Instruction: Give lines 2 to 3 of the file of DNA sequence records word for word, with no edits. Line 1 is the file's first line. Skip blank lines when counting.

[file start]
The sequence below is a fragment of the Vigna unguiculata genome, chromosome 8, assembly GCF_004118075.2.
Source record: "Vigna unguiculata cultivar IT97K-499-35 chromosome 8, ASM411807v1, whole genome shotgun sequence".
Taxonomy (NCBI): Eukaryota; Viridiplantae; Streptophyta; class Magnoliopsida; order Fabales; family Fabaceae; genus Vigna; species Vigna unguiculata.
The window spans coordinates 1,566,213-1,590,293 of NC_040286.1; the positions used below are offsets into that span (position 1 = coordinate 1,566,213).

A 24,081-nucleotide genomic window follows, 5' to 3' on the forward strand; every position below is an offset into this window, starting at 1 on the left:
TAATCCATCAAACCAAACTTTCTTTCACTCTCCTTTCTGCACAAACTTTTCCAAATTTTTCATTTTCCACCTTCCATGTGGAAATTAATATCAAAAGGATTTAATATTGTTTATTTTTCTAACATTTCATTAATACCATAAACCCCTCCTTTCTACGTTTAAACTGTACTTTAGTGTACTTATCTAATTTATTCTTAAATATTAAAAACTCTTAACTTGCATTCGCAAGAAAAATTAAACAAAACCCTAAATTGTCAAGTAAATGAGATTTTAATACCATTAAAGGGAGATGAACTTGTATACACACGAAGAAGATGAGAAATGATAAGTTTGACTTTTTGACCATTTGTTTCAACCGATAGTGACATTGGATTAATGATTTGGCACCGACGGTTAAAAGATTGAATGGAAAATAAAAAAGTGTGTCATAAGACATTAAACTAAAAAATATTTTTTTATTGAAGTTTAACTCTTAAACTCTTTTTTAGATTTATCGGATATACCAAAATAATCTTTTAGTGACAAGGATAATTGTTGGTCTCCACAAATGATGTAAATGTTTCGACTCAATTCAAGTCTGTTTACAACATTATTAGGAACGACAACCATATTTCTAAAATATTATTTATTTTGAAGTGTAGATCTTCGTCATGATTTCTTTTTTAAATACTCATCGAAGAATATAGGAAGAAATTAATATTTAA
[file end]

Source record: "Vigna unguiculata cultivar IT97K-499-35 chromosome 8, ASM411807v1, whole genome shotgun sequence".
Taxonomy (NCBI): Eukaryota; Viridiplantae; Streptophyta; class Magnoliopsida; order Fabales; family Fabaceae; genus Vigna; species Vigna unguiculata.